Following the introduction of filtering certain convictions and cautions from DBS certificates on 29th May 2013, Employers will not be able to take certain old and minor cautions and convictions into account when making decisions about any individual. HR policies, job specifications and application forms will therefore all need to reflect the filtering changes.
It is important that employers ask the right questions, and that employees give the right (legally accurate) answer. The DBS suggests that Employers include the following paragraph below in their standard application forms:
‘The amendments to the Exceptions Order 1975 (2013) provide that certain spent convictions and cautions are ‘protected’ and are not subject to disclosure to employers, and cannot be taken into account. Guidance and criteria on the filtering of these cautions and convictions can be found at the Disclosure and Barring Service website.’
The new Police National Database ((PND) will be launched nationally on 23 June 2011. The information held on the PND is not new information but comes from existing force systems that support force intelligence, crime, domestic abuse, child abuse and custody business areas. The PND now offers forces direct access to that information, and details of intelligence about vehicles, locations and events.
A case study demonstrating the benefits for police users working in child protection is available here.
Only Enhanced Disclosures will contain reference to any ‘relevant and proportional information’ held by local police forces, so employers will need to utilise safer recruitment and other HR policies to ensure that people working on the periphery of Regulated Activity are appropriate to do so. Continue reading 'Launch of Police National Database'»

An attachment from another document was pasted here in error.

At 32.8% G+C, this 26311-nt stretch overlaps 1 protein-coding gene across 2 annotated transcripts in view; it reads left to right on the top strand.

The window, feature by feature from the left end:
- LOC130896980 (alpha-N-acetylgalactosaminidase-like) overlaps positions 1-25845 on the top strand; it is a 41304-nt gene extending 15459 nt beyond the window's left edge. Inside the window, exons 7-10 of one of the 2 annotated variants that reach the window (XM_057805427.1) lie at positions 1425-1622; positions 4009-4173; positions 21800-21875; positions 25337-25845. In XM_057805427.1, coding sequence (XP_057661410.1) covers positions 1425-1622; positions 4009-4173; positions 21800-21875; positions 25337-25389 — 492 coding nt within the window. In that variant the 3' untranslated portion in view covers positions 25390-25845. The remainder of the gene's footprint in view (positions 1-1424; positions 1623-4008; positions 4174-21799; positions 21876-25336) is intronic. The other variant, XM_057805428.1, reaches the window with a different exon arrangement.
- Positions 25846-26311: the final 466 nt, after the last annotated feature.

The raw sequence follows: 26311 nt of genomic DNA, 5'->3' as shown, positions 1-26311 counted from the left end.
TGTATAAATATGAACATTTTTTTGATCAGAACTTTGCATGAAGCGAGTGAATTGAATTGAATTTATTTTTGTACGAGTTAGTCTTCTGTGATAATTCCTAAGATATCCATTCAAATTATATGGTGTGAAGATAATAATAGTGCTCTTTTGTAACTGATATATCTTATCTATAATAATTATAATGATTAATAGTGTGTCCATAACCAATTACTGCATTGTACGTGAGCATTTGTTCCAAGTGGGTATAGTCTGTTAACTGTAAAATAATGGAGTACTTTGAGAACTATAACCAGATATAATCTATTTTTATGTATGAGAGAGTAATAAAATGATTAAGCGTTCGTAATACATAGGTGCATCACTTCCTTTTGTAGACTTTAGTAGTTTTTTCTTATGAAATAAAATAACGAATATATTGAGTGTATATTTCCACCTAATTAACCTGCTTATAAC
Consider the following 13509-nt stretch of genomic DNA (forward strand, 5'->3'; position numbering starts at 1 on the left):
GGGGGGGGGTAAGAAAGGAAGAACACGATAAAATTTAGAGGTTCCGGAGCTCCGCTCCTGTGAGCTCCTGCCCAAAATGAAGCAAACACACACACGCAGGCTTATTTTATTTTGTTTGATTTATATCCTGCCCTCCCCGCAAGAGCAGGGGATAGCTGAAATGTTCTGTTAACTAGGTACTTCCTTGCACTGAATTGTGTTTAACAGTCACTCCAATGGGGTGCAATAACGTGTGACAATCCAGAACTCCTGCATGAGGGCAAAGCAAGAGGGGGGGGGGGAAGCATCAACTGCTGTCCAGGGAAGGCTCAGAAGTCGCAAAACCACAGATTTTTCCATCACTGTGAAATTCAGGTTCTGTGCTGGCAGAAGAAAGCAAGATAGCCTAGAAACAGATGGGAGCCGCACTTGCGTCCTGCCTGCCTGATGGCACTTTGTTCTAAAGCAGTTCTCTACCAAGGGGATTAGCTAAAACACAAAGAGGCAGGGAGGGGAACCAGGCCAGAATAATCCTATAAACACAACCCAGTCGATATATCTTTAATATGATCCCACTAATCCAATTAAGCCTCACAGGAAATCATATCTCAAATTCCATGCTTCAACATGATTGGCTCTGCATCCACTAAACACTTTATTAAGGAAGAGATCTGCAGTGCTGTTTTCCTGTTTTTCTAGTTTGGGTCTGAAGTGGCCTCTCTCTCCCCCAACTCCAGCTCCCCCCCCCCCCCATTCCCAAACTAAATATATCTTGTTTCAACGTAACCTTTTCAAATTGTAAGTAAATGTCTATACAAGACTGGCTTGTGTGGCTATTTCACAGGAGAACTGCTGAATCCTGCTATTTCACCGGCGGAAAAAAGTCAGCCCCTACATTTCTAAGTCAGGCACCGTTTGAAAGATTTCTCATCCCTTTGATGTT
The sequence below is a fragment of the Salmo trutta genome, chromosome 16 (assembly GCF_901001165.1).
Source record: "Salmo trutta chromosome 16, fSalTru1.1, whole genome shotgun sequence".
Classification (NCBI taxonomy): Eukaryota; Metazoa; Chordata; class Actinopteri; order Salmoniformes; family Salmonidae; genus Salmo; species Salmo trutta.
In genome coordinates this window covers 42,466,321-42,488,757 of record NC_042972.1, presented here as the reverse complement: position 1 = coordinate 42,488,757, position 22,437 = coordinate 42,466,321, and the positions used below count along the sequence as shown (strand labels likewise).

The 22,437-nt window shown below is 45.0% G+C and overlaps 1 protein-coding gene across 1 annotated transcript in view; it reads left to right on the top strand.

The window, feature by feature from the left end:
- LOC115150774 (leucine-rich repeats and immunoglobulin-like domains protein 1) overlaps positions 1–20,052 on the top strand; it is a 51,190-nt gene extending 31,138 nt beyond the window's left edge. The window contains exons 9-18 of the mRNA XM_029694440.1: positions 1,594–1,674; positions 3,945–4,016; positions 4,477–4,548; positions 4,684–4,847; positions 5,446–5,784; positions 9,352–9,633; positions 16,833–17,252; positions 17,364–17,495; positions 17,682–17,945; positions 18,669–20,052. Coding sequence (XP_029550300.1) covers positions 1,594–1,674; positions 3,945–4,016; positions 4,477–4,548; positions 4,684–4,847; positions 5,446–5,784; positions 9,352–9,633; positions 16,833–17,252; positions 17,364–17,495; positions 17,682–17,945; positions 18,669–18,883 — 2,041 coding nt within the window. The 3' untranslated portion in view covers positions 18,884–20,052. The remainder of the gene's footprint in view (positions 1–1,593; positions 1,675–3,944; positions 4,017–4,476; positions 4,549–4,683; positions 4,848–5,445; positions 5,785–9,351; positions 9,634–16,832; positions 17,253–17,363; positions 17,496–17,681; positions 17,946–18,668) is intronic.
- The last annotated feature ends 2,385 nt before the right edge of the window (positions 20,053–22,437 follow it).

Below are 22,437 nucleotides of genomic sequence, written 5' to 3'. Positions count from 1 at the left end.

NSPCC research via a freedom of information request to all 43 police forces in England and Wales show that at least 64 children are sexually abused every day in England and Wales.
More than 23,000 offences – including rape, incest and gross indecency – were recorded by police in 2009-10, an 8% increase on 2008-9, the charity said. The figures showed that more than half of the victims were aged between 12 and 15, one in four was aged five to 11, and more than 1,000 were aged four or younger. Girls were more than six times more likely to be assaulted than boys, with 86% of attacks taking place against females, the figures showed.
A Birmingham teacher who was unlawfully arrested after being accused of assaulting a pupil has been awarded £1,000 compensation at the High Court. Mark Richardson, 39, was arrested even though he volunteered to be interviewed by police. No prosecution was brought and he sued West Midlands Police, fearing the stain the arrest would leave on his record. As well as claiming he was unlawfully arrested, Mr Richardson also wanted West Midlands Police to destroy DNA samples, fingerprints and photographs taken at the time and for his arrest entry on the Police National Computer (PNC) to be deleted or amended.